DIVORCE ATTORNEY EXPLAINS: SPOUSAL SUPPORT IN WESTCHESTER COUNTY, NY
YOUR RIGHT TO SUPPORT PAYMENTS
As is often the case in Westchester County marriages, either the husband or the wife may begin to rely upon their spouse's income and financial contributions to the marriage. When there is a divorce or separation, the party relying upon the other spouse may be entitled to receive alimony, now usually referred to as spousal support or spousal maintenance.
It should be noted that spousal support is not awarded in every case. There may be no need for spousal maintenance if both parties are employed and have the financial ability to support themselves. However, if appropriate, the amount and duration of the spousal support will be part of a formal agreement between the parties or pursuant to a court order.
During the pendency of a divorce action, the Court may impose a Temporary Order of Support that remains in affect until the matter is resolved. Whether final or temporary, the spousal support order will dictate the amount, frequency and duration of the payments from one spouse to another. Usually spousal support will continue for a specific period of time or until the spouse needing support can become self-supporting.
FACTORS CONSIDERED BY THE WESTCHESTER DIVORCE COURT
The court considers many factors when deciding spousal support (alimony) including:
- Income and property of each spouse
- Wasteful dissipation of marital assets by either spouse
- Earning capacity of each party
- Duration of marriage
- Presence of children
- Ability of party seeking maintenance to become self-supporting
- Tax consequences to each spouse
HOW THE NEW NO-FAULT DIVORCE LAW AFFECTS SPOUSAL SUPPORT
While much attention has been given to the New York No-Fault Divorce Law, often overlooked is how that law changes how temporary spousal support is awarded. The new law established a formula for the Courts to use when calculating or awarding temporary spousal maintenance in New York State.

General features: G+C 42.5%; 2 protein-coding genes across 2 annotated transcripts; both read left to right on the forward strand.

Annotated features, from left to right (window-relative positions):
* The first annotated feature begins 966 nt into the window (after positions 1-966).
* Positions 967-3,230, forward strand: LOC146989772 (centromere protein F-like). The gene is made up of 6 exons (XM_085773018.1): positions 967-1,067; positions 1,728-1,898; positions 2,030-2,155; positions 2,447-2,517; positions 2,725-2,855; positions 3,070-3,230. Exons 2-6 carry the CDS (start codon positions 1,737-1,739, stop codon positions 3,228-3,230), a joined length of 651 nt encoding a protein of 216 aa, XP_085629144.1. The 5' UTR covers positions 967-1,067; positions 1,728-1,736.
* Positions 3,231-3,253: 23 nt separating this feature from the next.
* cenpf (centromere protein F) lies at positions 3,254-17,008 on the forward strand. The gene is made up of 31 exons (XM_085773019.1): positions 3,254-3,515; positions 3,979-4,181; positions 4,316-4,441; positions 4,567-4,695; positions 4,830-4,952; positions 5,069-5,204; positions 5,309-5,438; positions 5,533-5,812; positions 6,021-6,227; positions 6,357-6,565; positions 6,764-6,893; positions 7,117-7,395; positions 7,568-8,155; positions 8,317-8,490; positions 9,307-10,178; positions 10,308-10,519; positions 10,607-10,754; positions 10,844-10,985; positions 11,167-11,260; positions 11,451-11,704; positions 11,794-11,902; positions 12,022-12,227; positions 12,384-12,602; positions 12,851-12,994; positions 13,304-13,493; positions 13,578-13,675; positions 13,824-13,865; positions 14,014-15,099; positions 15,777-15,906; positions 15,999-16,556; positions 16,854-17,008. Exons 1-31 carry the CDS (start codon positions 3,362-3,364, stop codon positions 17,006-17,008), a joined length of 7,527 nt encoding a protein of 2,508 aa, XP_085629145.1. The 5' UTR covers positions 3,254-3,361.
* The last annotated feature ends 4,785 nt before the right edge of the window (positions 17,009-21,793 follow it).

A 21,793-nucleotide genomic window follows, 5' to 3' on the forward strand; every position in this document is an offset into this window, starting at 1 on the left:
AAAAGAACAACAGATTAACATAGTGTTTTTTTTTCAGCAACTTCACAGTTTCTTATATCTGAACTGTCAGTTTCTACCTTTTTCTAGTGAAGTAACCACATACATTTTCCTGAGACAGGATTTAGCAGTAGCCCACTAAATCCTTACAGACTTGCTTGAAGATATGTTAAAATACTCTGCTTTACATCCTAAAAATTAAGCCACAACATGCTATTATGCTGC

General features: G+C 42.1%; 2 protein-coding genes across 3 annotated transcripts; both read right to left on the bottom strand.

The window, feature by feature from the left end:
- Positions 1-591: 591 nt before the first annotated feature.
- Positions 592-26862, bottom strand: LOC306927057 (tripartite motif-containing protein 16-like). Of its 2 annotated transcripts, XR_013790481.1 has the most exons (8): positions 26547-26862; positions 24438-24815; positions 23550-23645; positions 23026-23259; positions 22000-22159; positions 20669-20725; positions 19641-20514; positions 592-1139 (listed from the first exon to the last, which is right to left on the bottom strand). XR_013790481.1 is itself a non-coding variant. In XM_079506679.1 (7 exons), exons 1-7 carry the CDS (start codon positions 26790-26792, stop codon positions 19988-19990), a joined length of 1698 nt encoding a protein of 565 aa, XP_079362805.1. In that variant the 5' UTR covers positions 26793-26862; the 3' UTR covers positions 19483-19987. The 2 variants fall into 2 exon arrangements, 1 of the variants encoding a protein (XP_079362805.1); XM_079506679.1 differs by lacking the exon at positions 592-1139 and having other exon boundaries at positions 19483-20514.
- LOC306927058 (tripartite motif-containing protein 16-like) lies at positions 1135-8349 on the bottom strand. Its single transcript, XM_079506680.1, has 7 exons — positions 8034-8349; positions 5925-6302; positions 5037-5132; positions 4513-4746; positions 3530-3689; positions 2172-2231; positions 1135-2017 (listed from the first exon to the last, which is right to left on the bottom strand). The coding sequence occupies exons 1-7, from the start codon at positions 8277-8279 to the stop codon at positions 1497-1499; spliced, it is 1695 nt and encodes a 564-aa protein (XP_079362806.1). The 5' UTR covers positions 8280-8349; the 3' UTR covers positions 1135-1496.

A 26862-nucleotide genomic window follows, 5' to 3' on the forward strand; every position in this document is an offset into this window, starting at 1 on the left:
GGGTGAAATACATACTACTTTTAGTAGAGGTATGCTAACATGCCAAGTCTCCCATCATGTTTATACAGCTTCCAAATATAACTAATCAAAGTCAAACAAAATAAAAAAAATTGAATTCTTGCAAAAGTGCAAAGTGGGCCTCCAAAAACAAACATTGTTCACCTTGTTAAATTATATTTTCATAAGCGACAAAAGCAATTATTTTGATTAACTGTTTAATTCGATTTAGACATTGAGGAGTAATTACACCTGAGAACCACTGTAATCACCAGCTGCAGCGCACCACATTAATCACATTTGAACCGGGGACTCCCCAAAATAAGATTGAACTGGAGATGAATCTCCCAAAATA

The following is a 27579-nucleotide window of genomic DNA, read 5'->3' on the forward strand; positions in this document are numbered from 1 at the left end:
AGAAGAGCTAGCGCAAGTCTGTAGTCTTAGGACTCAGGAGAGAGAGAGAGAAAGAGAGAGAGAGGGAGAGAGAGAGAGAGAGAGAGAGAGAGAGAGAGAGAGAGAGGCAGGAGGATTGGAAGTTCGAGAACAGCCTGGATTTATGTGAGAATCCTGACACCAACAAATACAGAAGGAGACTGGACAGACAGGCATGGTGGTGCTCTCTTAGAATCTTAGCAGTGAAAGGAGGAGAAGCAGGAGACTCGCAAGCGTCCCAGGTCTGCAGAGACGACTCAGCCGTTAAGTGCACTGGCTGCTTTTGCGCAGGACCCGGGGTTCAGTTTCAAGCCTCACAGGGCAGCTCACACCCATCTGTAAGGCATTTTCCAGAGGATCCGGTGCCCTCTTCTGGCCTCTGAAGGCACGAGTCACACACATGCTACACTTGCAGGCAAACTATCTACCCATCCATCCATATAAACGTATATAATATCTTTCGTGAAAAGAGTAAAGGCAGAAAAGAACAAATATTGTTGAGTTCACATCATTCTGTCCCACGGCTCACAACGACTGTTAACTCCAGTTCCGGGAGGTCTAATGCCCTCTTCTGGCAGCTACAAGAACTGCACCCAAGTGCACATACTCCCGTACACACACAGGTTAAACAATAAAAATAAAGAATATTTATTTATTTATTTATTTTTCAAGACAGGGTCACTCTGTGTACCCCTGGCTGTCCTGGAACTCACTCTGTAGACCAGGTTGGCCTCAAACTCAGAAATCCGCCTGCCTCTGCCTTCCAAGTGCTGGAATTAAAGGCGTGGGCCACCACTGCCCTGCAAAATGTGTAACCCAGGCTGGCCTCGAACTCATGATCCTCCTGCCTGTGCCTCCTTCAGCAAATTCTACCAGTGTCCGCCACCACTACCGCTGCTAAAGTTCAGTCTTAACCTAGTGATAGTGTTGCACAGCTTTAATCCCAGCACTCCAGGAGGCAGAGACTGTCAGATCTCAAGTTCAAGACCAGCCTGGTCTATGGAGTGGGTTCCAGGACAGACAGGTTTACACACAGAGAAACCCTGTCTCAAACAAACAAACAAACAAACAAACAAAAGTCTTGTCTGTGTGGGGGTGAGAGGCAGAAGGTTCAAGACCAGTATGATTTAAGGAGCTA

Instead of relying on a list of factors (such as those listed above) the No-Fault Divorce Statute requires the use of a mathematical formula using the relative incomes of the parties. Importantly, the new law does not change how permanent spousal support is awarded or calculated, so the Courts will typically rely on the factors listed above.
CONTACT AN EXPERIENCED WESTCHESTER DIVORCE ATTORNEY
If you are looking to file for divorce in Westchester County or if you spouse has already had you served with divorce papers, you should contact the proven White Plains divorce attorneys of Riebling, Proto & Sachs, LLP. Our White Plains matrimonial lawyers will answer your questions, explain the process and help develop a plan for your case that is personalized to our needs.
Individuals involved in a divorce in Westchester with financial concerns and want to know more about spousal support or maintenance should contact the experienced matrimonial law firm of Riebling, Proto & Sachs, LLP. Free Consultations Available (914) 840-5104